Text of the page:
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This
report, which is part of a series of reports released by the Palestinian Centre
for Human Rights (PCHR), addresses the state of Gaza’s border crossings used
both for the movement of persons and the movement of goods during the period between
1 and 30 April 2011. It highlights the impact of the continued siege, imposed
by Israeli Occupation Forces (IOF), on civilians’ lives in Gaza Strip and on
their economic and social condition. It refutes IOF’s claims of alleviating the
siege which has been imposed for the fifth consecutive year. During the 30-day
reporting period, PCHR documented the most significant events relating to the
state of Gaza’s border crossings summarized as follows:

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·IOF have tightened their stranglehold on the Gaza Strip and made
Karm Abu Salem (Kerem Shalom) crossing Gaza’s sole commercial crossing despite the
fact that this crossing is not appropriately equipped for commercial purposes both
in terms of its operational capacity and its remote location.

·IOF have also tightened their stranglehold on commercial
transactions to and from the Gaza Strip, including assuming total control of
imports and exports.

·The continued closure of al-Mentar (Karni) crossing, which was completely
closed on 2 March 2011, gave rise to a bitter situation and all economic and
commercial establishments located in Gaza’s industrial zone suspended their
activities as a result. It should be noted that al-Mentar crossing is the largest
crossing in the Gaza Strip in terms of its capacity to take in exports and
imports. The unjust decision to close the crossing was the culmination of a
number of decisions to close Gaza’s commercial crossings beginning with the
decision to completely close Sofa crossing, southeast of the Gaza Strip, at the
beginning of 2009. This in addition to the decision to completely close Nahal
Oz crossing, located east of Gaza City, at the beginning of 2010. The crossing
was utilized for the delivery of cooking gas and fuel supplies.

·Statistics mentioned in this report confirm the veracity of PCHR’s warning
approximately one year ago when Karm Abu Salem crossing was designated Gaza’s sole
commercial crossing, closing other border crossings utilized for the movement
of goods to and from Gaza. IOF claims it was to facilitate the movement of
goods and alleviate the conditions of the civilian population in the Gaza Strip.

·Statistics also show a sharp decline in the number of truckloads
allowed into Gaza via Karm Abu Salem crossing which was closed for more than
half of the reporting period. Additionally, there was a sharp decline in the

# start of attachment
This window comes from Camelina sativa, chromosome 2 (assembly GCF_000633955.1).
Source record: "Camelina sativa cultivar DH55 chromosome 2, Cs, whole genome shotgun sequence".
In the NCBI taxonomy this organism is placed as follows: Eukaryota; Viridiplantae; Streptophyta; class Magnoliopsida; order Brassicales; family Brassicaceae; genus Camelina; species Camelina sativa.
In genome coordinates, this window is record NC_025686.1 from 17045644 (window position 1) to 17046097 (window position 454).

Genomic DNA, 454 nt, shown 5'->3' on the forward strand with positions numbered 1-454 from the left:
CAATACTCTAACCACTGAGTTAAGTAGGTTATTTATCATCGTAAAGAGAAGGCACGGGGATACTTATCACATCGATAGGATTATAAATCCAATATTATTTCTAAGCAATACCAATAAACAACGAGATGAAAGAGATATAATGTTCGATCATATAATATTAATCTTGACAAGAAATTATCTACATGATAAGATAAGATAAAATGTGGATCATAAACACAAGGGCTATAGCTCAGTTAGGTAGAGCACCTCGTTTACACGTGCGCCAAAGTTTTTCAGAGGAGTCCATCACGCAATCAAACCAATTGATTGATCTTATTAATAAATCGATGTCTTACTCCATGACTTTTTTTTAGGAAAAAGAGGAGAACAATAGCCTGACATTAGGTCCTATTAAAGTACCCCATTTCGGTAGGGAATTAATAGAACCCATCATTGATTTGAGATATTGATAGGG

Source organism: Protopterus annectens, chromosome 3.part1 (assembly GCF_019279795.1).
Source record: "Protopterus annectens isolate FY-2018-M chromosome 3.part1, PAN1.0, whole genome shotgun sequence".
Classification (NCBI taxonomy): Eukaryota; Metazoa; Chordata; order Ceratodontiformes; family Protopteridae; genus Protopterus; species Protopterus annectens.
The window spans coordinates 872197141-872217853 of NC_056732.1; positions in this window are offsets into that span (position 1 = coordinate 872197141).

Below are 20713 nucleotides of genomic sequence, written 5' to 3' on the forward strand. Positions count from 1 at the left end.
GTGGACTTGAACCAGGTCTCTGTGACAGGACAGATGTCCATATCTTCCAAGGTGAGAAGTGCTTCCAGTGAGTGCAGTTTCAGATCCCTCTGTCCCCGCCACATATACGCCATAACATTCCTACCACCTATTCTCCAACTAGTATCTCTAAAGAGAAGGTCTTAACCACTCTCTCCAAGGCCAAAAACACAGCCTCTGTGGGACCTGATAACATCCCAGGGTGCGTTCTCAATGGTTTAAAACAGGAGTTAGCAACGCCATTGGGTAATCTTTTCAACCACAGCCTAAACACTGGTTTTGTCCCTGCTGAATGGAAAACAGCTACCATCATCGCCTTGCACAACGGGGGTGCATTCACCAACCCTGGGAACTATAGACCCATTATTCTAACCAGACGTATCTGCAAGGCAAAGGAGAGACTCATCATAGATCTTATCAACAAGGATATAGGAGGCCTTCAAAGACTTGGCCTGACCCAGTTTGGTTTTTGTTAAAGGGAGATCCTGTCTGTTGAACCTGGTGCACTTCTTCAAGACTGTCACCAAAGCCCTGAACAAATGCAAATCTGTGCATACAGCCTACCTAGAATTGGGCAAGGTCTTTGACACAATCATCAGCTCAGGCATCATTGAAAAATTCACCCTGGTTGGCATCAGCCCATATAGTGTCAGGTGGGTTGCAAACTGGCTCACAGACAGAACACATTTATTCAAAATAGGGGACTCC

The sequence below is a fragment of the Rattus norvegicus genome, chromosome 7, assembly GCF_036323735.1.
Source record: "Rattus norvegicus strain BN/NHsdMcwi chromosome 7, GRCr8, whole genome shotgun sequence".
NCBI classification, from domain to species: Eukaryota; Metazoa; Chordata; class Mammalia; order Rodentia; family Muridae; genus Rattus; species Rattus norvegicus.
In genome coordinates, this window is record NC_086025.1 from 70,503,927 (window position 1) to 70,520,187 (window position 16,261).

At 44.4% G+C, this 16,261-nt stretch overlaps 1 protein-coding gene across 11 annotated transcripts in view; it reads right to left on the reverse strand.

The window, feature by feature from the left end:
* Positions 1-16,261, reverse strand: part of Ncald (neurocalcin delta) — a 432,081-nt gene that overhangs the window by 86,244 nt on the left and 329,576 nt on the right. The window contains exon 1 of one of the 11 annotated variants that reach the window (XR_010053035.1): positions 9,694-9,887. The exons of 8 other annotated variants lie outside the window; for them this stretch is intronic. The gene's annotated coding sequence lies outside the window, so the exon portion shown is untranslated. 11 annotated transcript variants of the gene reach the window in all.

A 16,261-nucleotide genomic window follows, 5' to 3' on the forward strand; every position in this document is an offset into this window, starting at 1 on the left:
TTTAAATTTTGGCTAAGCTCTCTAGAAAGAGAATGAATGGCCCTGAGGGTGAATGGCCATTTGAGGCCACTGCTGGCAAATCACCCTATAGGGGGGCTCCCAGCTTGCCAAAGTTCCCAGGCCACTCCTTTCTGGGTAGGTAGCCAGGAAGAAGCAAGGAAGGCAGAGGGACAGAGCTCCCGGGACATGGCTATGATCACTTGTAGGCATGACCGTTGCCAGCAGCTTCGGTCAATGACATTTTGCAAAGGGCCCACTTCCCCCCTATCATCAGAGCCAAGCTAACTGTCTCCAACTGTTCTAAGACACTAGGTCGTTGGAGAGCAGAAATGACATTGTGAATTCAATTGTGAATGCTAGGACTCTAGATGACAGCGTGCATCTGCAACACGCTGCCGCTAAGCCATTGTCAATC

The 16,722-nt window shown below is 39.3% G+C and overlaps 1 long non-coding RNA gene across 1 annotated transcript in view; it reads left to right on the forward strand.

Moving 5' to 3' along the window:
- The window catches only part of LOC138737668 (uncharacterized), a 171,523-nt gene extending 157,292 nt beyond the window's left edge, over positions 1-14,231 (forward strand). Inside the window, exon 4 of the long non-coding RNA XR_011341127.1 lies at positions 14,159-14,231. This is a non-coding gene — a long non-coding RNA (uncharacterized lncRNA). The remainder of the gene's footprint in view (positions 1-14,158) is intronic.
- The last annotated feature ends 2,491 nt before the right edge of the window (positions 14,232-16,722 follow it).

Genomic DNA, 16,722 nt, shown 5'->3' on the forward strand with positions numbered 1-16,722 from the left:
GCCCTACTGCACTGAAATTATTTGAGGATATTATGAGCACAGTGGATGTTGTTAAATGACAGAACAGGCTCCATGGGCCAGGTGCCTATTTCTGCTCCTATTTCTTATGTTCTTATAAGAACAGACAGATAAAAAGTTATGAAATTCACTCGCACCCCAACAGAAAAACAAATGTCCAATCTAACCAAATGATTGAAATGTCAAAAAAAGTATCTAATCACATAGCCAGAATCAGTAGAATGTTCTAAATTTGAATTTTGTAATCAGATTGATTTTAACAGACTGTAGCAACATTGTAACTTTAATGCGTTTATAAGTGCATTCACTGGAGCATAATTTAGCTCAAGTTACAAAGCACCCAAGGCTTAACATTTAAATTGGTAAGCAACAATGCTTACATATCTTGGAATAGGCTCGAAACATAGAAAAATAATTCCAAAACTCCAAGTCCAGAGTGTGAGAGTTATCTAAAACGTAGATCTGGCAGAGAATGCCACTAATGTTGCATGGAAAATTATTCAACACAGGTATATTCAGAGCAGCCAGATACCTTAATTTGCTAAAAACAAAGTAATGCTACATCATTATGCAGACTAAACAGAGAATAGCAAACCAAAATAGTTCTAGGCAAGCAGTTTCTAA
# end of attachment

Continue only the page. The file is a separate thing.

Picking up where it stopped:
volume of Gaza’s exports via the crossing.

·During the 30-day reporting period, IOF closed Karm Abu Salem
crossing for 16 days (53.33 percent of the reporting period). This exacerbated the
hardship of Gaza’s industrial, commercial and agricultural sectors and created
more obstacles in the face of the movement of the limited goods allowed to
enter Gaza via the crossing. These sectors incurred additional financial costs resulting
from an increase in the cost of transport. Karm Abu Salem crossing is a
distance from commercial and industrial centers in Gaza city. Gaza’s civilians
have also endured hardship resulting from price increases of some goods allowed
into Gaza via the crossing. Exporters of the limited quantities of agricultural
crops allowed via the crossing face additional financial costs when transporting
their crops.

·During April 2011, 2,660 truckloads (a daily average of 88
truckloads) were allowed to enter Gaza via Karm Abu Salem crossing. This number
represents 64 percent of the number of truckloads previously allowed into Gaza
before the closure of al-Mentar crossing at the beginning of March 2011. In
terms of the daily average of truckloads, it represents only 15 percent of the
amount allowed into Gaza prior tightening the siege of the Gaza Strip in June
2007 when approximately 570 truckloads were allowed in daily.

·Data shown in this report refutes IOF claims of alleviating the
siege imposed on the Gaza Strip. The majority of goods allowed into Gaza by IOF
are consumables. IOF continue to impose a complete ban on the delivery of raw
material with the exception of very limited quantities and items that do not
meet the minimum needs Gaza’s population. This is contrary to IOF claims of doubling
the number of truckloads allowed into Gaza.

·During April, IOF reduced the supply of cooking gas delivered to
Gaza through the repeated closure of Karm Abu Salem crossing. IOF completely closed
the crossing for 16 days during which time no cooking gas was allowed in. IOF opened
the crossing for 14 days to allow the delivery of 2,300 tons of cooking gas
(daily average of 76.6 tons representing 34percent of Gaza’s daily needs which
amount to 300 tons daily). For five months, the Gaza Strip has been affected by
a cooking gas crisis due to the complete closure of Nahal Oz crossing assigned
to the delivery of cooking gas and fuel supplies. Due to the limited
operational capacity of Karm Abu Salem. Thousands of empty cooking gas
canisters are accumulated in Gaza’s 29 cooking gas distribution stations.
Gaza’s civilian population needs to wait for more than three weeks for their cooking
gas needs to be met.

·Approximately 80 percent of Gaza’s civilians have continued to
depend on alimentary aid provided by UNRWA and other relief agencies. The numbers
of families living below the poverty line have continued to rise. Approximately
40 percent of Gaza’s manpower continues to experience permanent unemployment
resulting in the shutdown of the majority of Gaza’s economic establishments.

·IOF has continued to impose a total ban on the exportation of Gaza’s